I appreciate that, as a urologist, she may not know that we learned some time ago that rest for chronic muscle tension, like chronic low back, has been proven ineffective[1]. Rather, research suggests that increased mobility and strengthening prove more effective in the long term to decrease pain by restoring normal muscle function. As pelvic floor muscles are voluntary, striated muscles, it only makes sense that the same findings apply. Those who oppose active pelvic floor muscle active exercise suggest that the over-active state of the pelvic floor muscles causes vulvar pain. I agree. However, simply relaxing dysfunctional pelvic floor muscles and expecting them to work effectively seems a bit short-sighted. Normal pelvic floor muscle function is integral to efficient core stability as well as sphincteric control, pelvic visceral support, and sexual function. Why not begin rehab for these ladies with an active exercise program, directed at renewing pelvic floor muscle motor control, with resulting decreased introital pain, improved function (sphincteric , supportive, and sexual), and improved core support?

As for the urologist’s first statement, mark me down as totally opposed. My professional experience suggests the need to replicate familiar vulvar pain and then find abnormal physical findings in the trunk, hips, viscera, and pelvis that are contributory. Rather than utilizing any treatment that causes additional pain, addressing associated abnormal findings that immediately decrease pelvic floor muscle resting tone and palpated vulvar pain, seems much more productive.


[1] Waddell G. "Simple low back pain: rest or active exercise?" Ann Rheum Dis 1993;52:317.

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Pelvic Floor Muscles: to Strengthen or Not to Strengthen?

Pelvic Floor Muscles: To Strengthen or Not to Strengthen? 

If that is the question, then who should provide the answer? As I was reading yet another article about how women should strengthen the pelvic floor muscles to have a better orgasm, I can't help but think about the unfortunate women for whom this is a bad idea. Yes, having healthy awareness of and strength in the pelvic floor muscles is important for healthy sexual function, but healthy muscles and building of awareness is challenging to achieve from viewing a few images.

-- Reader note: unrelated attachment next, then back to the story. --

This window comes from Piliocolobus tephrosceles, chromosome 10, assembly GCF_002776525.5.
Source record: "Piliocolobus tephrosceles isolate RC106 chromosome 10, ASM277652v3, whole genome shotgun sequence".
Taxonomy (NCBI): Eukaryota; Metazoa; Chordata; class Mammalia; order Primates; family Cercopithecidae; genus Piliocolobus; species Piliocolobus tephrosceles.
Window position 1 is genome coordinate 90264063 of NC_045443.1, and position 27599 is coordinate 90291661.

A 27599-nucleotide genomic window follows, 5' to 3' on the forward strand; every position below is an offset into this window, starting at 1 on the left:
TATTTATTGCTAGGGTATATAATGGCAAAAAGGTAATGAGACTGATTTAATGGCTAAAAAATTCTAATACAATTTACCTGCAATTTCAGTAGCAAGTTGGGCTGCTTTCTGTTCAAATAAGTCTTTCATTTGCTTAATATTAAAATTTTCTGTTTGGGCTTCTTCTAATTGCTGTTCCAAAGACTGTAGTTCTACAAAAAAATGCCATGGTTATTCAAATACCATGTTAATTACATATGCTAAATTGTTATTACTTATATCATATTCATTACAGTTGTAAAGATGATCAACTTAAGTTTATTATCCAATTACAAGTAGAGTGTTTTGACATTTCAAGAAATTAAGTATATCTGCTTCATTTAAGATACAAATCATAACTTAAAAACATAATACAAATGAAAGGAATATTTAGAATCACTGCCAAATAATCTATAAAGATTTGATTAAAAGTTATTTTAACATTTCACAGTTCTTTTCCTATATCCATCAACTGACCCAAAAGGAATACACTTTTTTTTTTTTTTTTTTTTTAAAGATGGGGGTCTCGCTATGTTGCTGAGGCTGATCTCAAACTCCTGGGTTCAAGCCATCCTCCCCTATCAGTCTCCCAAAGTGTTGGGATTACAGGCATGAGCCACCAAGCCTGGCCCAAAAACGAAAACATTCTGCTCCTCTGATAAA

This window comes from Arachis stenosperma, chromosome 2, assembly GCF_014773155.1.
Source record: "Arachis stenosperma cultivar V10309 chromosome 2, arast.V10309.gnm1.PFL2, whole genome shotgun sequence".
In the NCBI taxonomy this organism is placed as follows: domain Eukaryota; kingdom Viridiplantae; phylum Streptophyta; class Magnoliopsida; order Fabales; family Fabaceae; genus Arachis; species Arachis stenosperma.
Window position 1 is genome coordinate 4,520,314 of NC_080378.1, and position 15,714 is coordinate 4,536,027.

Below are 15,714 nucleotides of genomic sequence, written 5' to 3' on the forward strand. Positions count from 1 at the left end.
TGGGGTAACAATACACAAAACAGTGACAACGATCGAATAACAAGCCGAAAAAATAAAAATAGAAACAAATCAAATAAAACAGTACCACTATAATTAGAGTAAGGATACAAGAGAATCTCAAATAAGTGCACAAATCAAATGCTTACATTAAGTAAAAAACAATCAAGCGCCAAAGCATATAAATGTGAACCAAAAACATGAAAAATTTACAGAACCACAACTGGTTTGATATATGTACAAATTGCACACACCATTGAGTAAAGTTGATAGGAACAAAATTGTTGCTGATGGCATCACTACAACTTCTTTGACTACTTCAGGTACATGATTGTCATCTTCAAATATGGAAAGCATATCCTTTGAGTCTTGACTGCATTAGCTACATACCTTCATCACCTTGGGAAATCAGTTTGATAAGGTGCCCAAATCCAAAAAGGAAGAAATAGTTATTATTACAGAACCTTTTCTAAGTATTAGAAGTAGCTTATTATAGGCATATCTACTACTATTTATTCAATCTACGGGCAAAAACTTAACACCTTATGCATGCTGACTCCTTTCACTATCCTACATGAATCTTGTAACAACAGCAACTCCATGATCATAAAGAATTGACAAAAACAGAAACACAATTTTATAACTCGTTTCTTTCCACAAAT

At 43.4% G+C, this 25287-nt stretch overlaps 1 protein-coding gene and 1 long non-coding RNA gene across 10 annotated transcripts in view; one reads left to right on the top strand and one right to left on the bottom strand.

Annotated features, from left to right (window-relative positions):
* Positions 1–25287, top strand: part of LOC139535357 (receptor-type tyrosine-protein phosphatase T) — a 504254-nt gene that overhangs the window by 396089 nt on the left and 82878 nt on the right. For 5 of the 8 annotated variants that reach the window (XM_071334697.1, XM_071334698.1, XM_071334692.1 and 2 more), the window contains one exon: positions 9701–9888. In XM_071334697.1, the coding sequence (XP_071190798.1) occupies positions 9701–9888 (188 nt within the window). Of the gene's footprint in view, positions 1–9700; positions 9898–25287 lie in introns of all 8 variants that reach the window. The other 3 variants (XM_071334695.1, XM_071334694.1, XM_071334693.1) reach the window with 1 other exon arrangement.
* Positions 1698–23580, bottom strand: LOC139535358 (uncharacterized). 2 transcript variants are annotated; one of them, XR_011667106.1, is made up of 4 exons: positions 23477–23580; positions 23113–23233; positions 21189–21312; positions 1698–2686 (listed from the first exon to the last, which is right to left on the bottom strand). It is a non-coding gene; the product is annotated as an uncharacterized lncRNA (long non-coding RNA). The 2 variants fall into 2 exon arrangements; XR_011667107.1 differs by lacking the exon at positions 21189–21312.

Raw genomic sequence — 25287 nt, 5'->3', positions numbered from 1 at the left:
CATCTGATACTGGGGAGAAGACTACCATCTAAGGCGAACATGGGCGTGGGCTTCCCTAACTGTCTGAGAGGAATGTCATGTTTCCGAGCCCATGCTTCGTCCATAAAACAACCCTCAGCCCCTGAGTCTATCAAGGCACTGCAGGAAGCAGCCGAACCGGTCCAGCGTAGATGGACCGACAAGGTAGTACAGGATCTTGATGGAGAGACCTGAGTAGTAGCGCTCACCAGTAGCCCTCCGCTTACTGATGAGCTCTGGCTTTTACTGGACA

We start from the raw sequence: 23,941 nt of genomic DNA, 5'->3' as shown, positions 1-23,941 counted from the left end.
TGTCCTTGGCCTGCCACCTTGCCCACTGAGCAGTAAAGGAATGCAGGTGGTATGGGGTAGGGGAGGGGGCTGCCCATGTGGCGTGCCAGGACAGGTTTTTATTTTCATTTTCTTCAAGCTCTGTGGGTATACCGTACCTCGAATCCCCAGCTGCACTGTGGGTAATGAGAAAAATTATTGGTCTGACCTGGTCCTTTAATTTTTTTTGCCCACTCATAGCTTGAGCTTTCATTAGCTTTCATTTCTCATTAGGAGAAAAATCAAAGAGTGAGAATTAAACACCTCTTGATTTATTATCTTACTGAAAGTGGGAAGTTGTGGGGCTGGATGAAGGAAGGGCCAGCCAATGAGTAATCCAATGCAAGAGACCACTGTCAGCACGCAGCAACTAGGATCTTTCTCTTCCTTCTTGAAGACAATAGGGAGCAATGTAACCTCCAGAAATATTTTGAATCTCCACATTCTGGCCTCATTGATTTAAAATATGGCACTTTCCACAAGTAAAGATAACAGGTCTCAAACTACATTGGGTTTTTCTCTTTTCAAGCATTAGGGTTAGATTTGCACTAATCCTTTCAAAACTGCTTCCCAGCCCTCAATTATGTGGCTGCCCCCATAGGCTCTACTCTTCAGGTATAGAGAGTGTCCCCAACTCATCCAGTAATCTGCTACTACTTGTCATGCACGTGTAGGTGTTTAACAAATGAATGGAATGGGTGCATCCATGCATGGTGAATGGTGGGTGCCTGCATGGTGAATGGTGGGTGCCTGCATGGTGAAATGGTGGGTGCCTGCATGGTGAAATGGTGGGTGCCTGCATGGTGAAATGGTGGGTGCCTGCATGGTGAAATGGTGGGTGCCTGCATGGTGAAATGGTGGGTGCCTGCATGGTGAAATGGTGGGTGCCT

If you clicked on the link above about the article in question, you will see that the recommendation is for activating the pelvic floor muscles and engaging in pelvic strengthening exercises for up to a couple minutes per exercise, with several exercises prescribed up to 2x/day for a period of weeks. And that if you visualize stopping the flow of urine, you will surely feel the muscles activate. Based on clinical experience, we know that this is not the case for most women. One verbal cue may not be enough. The woman may not feel the muscle activation. She may have tight, painful pelvic muscles that are limiting healthy sexual function. These are issues that pelvic rehab providers face on a daily basis: when and how to strengthen the muscles. 

 

Rhonda Kotarinos and Mary Pat Fitzgerald did the world of pelvic rehab an immense good with their promotion of the concept of the "short pelvic floor."  If a patient presents with pelvic muscle tension, shortening of the muscle, and poor ability to generate a contraction, a relaxation phase, or a bearing down of the pelvic muscles, how in the world will trying to tighten those overactive muscles bring progress? This concept is further described in a 2012 article from the Mayo Clinic by Dr. Faubion and colleagues. The article explains the cluster of symptoms commonly seen with non-relaxing pelvic floor muscles including pain and dysfunction in bowel, bladder, and sexual function. Medical providers and rehab clinicians should look for this cluster of symptoms and combine this knowledge with a pelvic muscle assessment to decide if pelvic muscle strengthening is warranted. 

 

If this has not been a part of your current practice, please consider ruling out a shortened or non-relaxing pelvic floor prior to suggesting any "Kegels" or pelvic muscle strengthening. If you are well aware of this issue, then it is our responsibility and opportunity to educate the public and the medical community to STOP! strengthening when it is not appropriate. The way I often explain this to patients or students is to pretend that a patient has walked in to the clinic with the shoulders elevated maximally, complaining of headaches or shoulder dysfunction. Then I say, "Great! Let's hit the weights- you just need to strengthen your upper traps." This always gets a giggle or a smirk, but the point is this: that is exactly what providers are doing to patients who walk in with bowel, bladder, pain, or sexual dysfunction when the announcement is made that "you just need to do your Kegels." 

 

While we do not want to villainize Kegels or strengthening of the pelvic muscles, we do want our colleagues, our patients, and the valued referring providers to know that there is way more to pelvic health than strengthening. The abundance of bad advice available to our patients may leave them in worse condition and with less hope about finding relief. While well-intentioned, advice that only describes strengthening as the cure is misleading and potentially harmful.